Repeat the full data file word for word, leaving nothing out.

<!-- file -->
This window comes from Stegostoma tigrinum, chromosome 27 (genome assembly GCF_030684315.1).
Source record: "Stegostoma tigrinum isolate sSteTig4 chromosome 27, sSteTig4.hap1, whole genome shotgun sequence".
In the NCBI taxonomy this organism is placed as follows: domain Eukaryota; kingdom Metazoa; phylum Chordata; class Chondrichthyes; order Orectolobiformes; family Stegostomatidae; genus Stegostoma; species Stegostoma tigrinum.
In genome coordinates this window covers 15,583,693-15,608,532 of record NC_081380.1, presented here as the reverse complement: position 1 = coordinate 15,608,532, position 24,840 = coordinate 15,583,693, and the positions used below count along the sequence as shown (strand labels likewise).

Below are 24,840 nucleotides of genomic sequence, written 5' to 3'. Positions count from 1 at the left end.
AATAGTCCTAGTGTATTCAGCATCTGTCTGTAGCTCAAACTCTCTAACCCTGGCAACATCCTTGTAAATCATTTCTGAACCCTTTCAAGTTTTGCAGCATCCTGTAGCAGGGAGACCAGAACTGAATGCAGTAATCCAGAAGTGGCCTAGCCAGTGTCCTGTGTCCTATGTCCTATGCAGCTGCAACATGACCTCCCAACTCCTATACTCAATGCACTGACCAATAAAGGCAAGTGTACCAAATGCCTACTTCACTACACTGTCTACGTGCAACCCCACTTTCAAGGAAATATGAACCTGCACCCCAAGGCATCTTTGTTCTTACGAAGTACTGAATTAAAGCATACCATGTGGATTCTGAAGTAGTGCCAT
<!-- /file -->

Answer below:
This window comes from Stegostoma tigrinum, chromosome 27 (genome assembly GCF_030684315.1).
Source record: "Stegostoma tigrinum isolate sSteTig4 chromosome 27, sSteTig4.hap1, whole genome shotgun sequence".
In the NCBI taxonomy this organism is placed as follows: domain Eukaryota; kingdom Metazoa; phylum Chordata; class Chondrichthyes; order Orectolobiformes; family Stegostomatidae; genus Stegostoma; species Stegostoma tigrinum.
In genome coordinates this window covers 15,583,693-15,608,532 of record NC_081380.1, presented here as the reverse complement: position 1 = coordinate 15,608,532, position 24,840 = coordinate 15,583,693, and the positions used below count along the sequence as shown (strand labels likewise).

Below are 24,840 nucleotides of genomic sequence, written 5' to 3'. Positions count from 1 at the left end.
AATAGTCCTAGTGTATTCAGCATCTGTCTGTAGCTCAAACTCTCTAACCCTGGCAACATCCTTGTAAATCATTTCTGAACCCTTTCAAGTTTTGCAGCATCCTGTAGCAGGGAGACCAGAACTGAATGCAGTAATCCAGAAGTGGCCTAGCCAGTGTCCTGTGTCCTATGTCCTATGCAGCTGCAACATGACCTCCCAACTCCTATACTCAATGCACTGACCAATAAAGGCAAGTGTACCAAATGCCTACTTCACTACACTGTCTACGTGCAACCCCACTTTCAAGGAAATATGAACCTGCACCCCAAGGCATCTTTGTTCTTACGAAGTACTGAATTAAAGCATACCATGTGGATTCTGAAGTAGTGCCAT